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Together at Christmas

December 28, 2009
When we arrived in Ethiopia, we learned that Kolfe was home to boys “from 10 on up”. The “on up” meant that men in their early to mid-twenties might live there. You see, in Ethiopia, orphans have no where to go once they turn 18. There is no money for college and there are no jobs available. The orphanage lets them stay on campus just to keep them off the streets and out of crime/jail.  This is no luxury hotel, they’re allowed to sleep on a concrete floor inside a barren building with broken windows.  If they’re lucky, they have a mattress on the floor, or a blanket.  If they’re lucky.

I am ashamed of this, but in all honesty, I had no interest in going to such a place.

When the trip to Kolfe got pinched off our busy agenda I was secretly happy.

But God had a different plan.

At the last minute, Tom decided that we were going to go to Kolfe. I happened to have been sitting next to him on the bus and mentioned how I really didn’t want to go. He replied, “Oh, you’ll love Kolfe! …these boys are amazing…everyone loves Kolfe”.

Nine months later, on Christmas day, I am skyping with a Kolfe orphan who I call son and who means the world to me. 

I left Kolfe that day with a piece of a child planted in my heart. And every day since I have been trying to find a way to get back to him.

I checked the computer throughout the day, waiting for an opportunity to Skype. Then it happened!  I heard Solomon’s voice before I saw his face, I couldn’t believe I was talking live with someone at Kolfe!  Then the video flicked on.  It was dark and difficult to see at first. 2pm here is 9pm there. Solomon was the perfect host, I just adore Solomon.  We chatted and he told me that someone was getting Biruk, who was sleeping. There was a huge audience of Kolfe boys behind him, all watching and listening in.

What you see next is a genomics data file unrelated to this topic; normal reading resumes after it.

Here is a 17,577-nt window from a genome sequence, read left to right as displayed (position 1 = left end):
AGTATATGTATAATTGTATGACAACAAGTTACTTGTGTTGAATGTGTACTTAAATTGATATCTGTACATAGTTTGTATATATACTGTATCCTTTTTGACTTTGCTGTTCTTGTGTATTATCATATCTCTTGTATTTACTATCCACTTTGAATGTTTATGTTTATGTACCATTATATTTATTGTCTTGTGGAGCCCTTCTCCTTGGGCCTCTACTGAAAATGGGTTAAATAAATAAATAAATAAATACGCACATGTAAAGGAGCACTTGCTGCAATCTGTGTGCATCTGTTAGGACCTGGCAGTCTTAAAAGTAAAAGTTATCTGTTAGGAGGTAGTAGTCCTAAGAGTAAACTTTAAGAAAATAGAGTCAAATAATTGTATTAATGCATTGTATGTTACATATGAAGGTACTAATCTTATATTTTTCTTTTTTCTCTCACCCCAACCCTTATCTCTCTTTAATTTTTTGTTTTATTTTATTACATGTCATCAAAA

And then I heard “here’s Biruk” and there was a shadow of a boy blending in with the night. Shy. Groggy. I think some boys had to literally push him in front of the computer.

I am perched with all three kids in front of our computer and we say “Hi” with big smiles. He says “Hi” back. Then we talk through Solomon. Biruk understands us, but is not confident in his English, so Solomon translates. For the next hour and half, no one really knows what to say…but no one wants to hang up either. I ask a lot of questions about life at Kolfe and Biruk is content to give one word answers. He’s twelve. Solomon, who is older, fills in many of the blanks. After Biruk warms up, he says things like “Mom, what is your favorite movie?”, and “When are you coming to visit?”.

I tell him that I will let him know when I have an exact date (my heart tells me to jump on the next flight out of Boston).

We show him our Christmas tree and his Christmas present: an astronomy book.  Then I see the smile that melts me.

If you have a moment, please check out Eileen Mestas’ blog to learn more about her son Solomon.  If you have 8 minutes, check out this video, I’d highly recommend listening to her tell her story. It’s awesome. 

One Comment leave one →
  1. December 28, 2009 7:25 pm

    wow…thanks so much for sharing this! I went and watched her video…oh my gosh! no words!

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